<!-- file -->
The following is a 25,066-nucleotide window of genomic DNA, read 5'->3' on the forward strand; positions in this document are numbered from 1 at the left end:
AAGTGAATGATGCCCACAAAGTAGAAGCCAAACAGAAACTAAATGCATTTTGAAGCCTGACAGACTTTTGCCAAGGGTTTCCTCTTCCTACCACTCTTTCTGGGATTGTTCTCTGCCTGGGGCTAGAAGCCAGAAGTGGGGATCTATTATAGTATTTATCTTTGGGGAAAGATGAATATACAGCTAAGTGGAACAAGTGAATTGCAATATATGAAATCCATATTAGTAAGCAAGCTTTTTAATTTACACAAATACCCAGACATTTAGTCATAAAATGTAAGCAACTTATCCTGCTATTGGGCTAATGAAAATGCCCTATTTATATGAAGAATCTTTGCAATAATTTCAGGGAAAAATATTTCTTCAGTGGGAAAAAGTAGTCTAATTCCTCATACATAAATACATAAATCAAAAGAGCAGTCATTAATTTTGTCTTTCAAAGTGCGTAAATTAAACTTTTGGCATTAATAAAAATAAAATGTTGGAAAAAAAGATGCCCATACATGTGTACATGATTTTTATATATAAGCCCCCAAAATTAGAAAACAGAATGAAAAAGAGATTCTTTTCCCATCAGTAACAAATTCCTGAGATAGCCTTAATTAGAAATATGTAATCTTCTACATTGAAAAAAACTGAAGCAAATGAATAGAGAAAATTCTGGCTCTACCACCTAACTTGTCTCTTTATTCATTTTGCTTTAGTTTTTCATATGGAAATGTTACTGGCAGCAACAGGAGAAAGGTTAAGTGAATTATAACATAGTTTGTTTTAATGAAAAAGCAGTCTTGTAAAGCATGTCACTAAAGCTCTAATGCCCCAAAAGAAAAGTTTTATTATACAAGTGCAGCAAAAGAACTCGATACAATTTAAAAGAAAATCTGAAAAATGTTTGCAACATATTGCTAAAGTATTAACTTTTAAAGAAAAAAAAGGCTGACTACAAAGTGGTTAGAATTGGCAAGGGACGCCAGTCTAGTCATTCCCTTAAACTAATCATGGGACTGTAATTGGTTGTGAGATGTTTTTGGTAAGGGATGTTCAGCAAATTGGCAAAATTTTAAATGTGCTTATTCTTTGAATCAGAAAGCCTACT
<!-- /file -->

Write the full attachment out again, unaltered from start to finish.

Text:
The following is a 25,066-nucleotide window of genomic DNA, read 5'->3' on the forward strand; positions in this document are numbered from 1 at the left end:
AAGTGAATGATGCCCACAAAGTAGAAGCCAAACAGAAACTAAATGCATTTTGAAGCCTGACAGACTTTTGCCAAGGGTTTCCTCTTCCTACCACTCTTTCTGGGATTGTTCTCTGCCTGGGGCTAGAAGCCAGAAGTGGGGATCTATTATAGTATTTATCTTTGGGGAAAGATGAATATACAGCTAAGTGGAACAAGTGAATTGCAATATATGAAATCCATATTAGTAAGCAAGCTTTTTAATTTACACAAATACCCAGACATTTAGTCATAAAATGTAAGCAACTTATCCTGCTATTGGGCTAATGAAAATGCCCTATTTATATGAAGAATCTTTGCAATAATTTCAGGGAAAAATATTTCTTCAGTGGGAAAAAGTAGTCTAATTCCTCATACATAAATACATAAATCAAAAGAGCAGTCATTAATTTTGTCTTTCAAAGTGCGTAAATTAAACTTTTGGCATTAATAAAAATAAAATGTTGGAAAAAAAGATGCCCATACATGTGTACATGATTTTTATATATAAGCCCCCAAAATTAGAAAACAGAATGAAAAAGAGATTCTTTTCCCATCAGTAACAAATTCCTGAGATAGCCTTAATTAGAAATATGTAATCTTCTACATTGAAAAAAACTGAAGCAAATGAATAGAGAAAATTCTGGCTCTACCACCTAACTTGTCTCTTTATTCATTTTGCTTTAGTTTTTCATATGGAAATGTTACTGGCAGCAACAGGAGAAAGGTTAAGTGAATTATAACATAGTTTGTTTTAATGAAAAAGCAGTCTTGTAAAGCATGTCACTAAAGCTCTAATGCCCCAAAAGAAAAGTTTTATTATACAAGTGCAGCAAAAGAACTCGATACAATTTAAAAGAAAATCTGAAAAATGTTTGCAACATATTGCTAAAGTATTAACTTTTAAAGAAAAAAAAGGCTGACTACAAAGTGGTTAGAATTGGCAAGGGACGCCAGTCTAGTCATTCCCTTAAACTAATCATGGGACTGTAATTGGTTGTGAGATGTTTTTGGTAAGGGATGTTCAGCAAATTGGCAAAATTTTAAATGTGCTTATTCTTTGAATCAGAAAGCCTACT